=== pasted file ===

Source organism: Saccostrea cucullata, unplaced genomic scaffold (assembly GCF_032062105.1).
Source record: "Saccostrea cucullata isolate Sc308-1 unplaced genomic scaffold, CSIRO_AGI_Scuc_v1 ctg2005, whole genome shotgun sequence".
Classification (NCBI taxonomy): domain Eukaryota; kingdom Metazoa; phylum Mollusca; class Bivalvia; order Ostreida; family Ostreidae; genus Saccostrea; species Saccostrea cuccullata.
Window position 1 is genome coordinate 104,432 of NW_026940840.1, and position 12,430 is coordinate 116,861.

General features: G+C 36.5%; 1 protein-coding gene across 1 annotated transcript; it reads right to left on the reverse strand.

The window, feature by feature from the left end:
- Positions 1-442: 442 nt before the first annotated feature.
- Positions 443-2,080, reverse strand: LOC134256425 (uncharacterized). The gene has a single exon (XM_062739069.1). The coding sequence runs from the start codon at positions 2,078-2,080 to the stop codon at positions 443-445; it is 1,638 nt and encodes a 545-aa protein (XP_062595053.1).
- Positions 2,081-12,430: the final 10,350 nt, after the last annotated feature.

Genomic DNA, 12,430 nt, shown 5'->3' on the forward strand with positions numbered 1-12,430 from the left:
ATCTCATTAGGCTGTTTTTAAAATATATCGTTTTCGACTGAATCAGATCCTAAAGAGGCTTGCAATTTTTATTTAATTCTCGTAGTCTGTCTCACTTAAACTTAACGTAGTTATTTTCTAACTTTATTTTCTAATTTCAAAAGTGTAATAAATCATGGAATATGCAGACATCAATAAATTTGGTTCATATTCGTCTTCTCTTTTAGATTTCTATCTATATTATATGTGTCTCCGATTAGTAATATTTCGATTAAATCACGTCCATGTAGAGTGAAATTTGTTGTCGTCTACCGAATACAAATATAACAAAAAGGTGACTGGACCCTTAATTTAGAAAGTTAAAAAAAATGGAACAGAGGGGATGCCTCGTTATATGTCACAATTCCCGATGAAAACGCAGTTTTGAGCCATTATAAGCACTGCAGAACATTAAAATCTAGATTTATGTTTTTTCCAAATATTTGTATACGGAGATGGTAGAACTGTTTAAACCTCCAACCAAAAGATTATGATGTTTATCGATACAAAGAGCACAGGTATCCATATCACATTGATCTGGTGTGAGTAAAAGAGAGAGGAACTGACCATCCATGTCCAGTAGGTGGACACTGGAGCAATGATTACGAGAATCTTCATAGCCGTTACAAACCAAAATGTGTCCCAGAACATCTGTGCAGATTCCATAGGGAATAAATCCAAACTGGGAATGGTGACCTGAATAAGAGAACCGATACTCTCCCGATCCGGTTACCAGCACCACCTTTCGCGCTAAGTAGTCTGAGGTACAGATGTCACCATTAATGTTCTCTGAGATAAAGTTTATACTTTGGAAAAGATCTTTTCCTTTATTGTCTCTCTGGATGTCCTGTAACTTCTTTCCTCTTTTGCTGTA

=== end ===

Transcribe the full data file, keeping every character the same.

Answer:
Source organism: Saccostrea cucullata, unplaced genomic scaffold (assembly GCF_032062105.1).
Source record: "Saccostrea cucullata isolate Sc308-1 unplaced genomic scaffold, CSIRO_AGI_Scuc_v1 ctg2005, whole genome shotgun sequence".
Classification (NCBI taxonomy): domain Eukaryota; kingdom Metazoa; phylum Mollusca; class Bivalvia; order Ostreida; family Ostreidae; genus Saccostrea; species Saccostrea cuccullata.
Window position 1 is genome coordinate 104,432 of NW_026940840.1, and position 12,430 is coordinate 116,861.

General features: G+C 36.5%; 1 protein-coding gene across 1 annotated transcript; it reads right to left on the reverse strand.

The window, feature by feature from the left end:
- Positions 1-442: 442 nt before the first annotated feature.
- Positions 443-2,080, reverse strand: LOC134256425 (uncharacterized). The gene has a single exon (XM_062739069.1). The coding sequence runs from the start codon at positions 2,078-2,080 to the stop codon at positions 443-445; it is 1,638 nt and encodes a 545-aa protein (XP_062595053.1).
- Positions 2,081-12,430: the final 10,350 nt, after the last annotated feature.

Genomic DNA, 12,430 nt, shown 5'->3' on the forward strand with positions numbered 1-12,430 from the left:
ATCTCATTAGGCTGTTTTTAAAATATATCGTTTTCGACTGAATCAGATCCTAAAGAGGCTTGCAATTTTTATTTAATTCTCGTAGTCTGTCTCACTTAAACTTAACGTAGTTATTTTCTAACTTTATTTTCTAATTTCAAAAGTGTAATAAATCATGGAATATGCAGACATCAATAAATTTGGTTCATATTCGTCTTCTCTTTTAGATTTCTATCTATATTATATGTGTCTCCGATTAGTAATATTTCGATTAAATCACGTCCATGTAGAGTGAAATTTGTTGTCGTCTACCGAATACAAATATAACAAAAAGGTGACTGGACCCTTAATTTAGAAAGTTAAAAAAAATGGAACAGAGGGGATGCCTCGTTATATGTCACAATTCCCGATGAAAACGCAGTTTTGAGCCATTATAAGCACTGCAGAACATTAAAATCTAGATTTATGTTTTTTCCAAATATTTGTATACGGAGATGGTAGAACTGTTTAAACCTCCAACCAAAAGATTATGATGTTTATCGATACAAAGAGCACAGGTATCCATATCACATTGATCTGGTGTGAGTAAAAGAGAGAGGAACTGACCATCCATGTCCAGTAGGTGGACACTGGAGCAATGATTACGAGAATCTTCATAGCCGTTACAAACCAAAATGTGTCCCAGAACATCTGTGCAGATTCCATAGGGAATAAATCCAAACTGGGAATGGTGACCTGAATAAGAGAACCGATACTCTCCCGATCCGGTTACCAGCACCACCTTTCGCGCTAAGTAGTCTGAGGTACAGATGTCACCATTAATGTTCTCTGAGATAAAGTTTATACTTTGGAAAAGATCTTTTCCTTTATTGTCTCTCTGGATGTCCTGTAACTTCTTTCCTCTTTTGCTGTA